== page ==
The displaced are open to acute stresses due to poor tenure security. At particular risk of eviction are those settled on sites earmarked for development. Authorities may also want to move populations who have settled on unsafe land, but without adequate plans for relocation.
Legal aspects of housing, land and property may involve solving property disputes, helping returnees to claim the land they formerly occupied, or dealing with bureaucracy and legal systems.
Legal aid could also focus on dealing with the protection threats raised by precarious legal status in urban areas. UNHCR is a key actor in preventing refoulement (the forced return of refugees). The issue is slightly different among self-settled displaced populations, as in camps the threat of refoulement is generally resolved through advocacy. In cities this threat is typically experienced on an individual basis.
For adequate living conditions, the displaced need to find a way to integrate into the local economy. Their contribution is evident in many cities: the streets of Amman and Damascus teem with customers for Iraqi restaurants or shops and the business district of Eastleigh, a suburb of Nairobi, is full of Somali enterprises.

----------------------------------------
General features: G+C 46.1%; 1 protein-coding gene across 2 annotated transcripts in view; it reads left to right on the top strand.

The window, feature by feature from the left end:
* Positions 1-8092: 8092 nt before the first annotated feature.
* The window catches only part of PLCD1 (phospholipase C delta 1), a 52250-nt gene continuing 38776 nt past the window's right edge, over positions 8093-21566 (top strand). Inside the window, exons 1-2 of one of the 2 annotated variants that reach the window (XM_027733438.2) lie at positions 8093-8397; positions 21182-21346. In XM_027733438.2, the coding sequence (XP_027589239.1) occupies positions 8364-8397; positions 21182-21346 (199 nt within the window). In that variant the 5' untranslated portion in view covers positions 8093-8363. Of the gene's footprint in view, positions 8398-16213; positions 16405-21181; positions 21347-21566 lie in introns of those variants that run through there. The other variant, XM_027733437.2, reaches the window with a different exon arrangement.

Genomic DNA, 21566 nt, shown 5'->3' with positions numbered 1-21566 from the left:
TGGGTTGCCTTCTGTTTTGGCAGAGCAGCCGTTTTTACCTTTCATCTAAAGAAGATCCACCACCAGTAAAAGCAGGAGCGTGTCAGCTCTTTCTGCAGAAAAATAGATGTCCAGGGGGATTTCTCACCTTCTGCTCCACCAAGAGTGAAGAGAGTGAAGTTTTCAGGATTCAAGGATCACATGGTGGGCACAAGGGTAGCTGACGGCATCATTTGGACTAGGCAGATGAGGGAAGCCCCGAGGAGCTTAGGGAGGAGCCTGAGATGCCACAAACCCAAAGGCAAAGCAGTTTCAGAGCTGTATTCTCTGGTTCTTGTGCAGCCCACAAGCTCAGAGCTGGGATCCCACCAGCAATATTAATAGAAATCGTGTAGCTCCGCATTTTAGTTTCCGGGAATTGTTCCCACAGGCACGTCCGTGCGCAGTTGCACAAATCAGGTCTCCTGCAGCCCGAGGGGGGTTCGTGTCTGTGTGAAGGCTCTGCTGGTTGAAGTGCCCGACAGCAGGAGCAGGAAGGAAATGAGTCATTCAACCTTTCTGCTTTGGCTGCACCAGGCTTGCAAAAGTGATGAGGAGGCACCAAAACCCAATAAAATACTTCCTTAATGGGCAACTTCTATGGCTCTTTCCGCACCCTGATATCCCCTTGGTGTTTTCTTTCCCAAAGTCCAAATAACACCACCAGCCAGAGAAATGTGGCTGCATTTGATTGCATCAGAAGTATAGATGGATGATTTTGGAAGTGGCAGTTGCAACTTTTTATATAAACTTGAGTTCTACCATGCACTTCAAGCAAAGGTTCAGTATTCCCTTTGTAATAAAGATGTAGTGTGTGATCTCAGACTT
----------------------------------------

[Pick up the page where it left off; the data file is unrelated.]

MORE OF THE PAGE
But although asylum policies may vary in severity, states that are not signatories to the 1951 Refugee Convention have no obligation to give asylum seekers permission to work.
In the last five years, distributing cash as a form of relief has become accepted by donors and aid agencies as a normal form of assistance. Cash transfers can work when people can buy what they need, which is often the case in urban settings.
To meet the humanitarian challenges in urban areas and promote sustainable interventions which minimize future vulnerabilities, humanitarians will need to link up with municipal and national actors – most of which are oriented to development.
Many positive things can be said about the humanitarian agenda on urban displacement: the need to adapt and the challenges that urban displacement presents are widely recognized. Important examples exist of programmes tailored both to respond to the context and tackle the drivers of vulnerability for the displaced, but they are too few and too ad hoc.
National actors should recognize the permanent or long-term nature of migration to urban areas and provide services before slums become entrenched; they should allow displaced populations freedom of movement and access to employment to allow them to maintain links with their country of origin and be self-sufficient.
Donors and agencies should invest in developing appropriate systems, tools and approaches in order to be eqiupped to better respond to the specific challenges of displacement in urban areas. There is need to ensure that programming is underpinned by robust analysis of each context and the sharing of roles by development and humanitarian actors.
An IFRC project / www.ifrc.org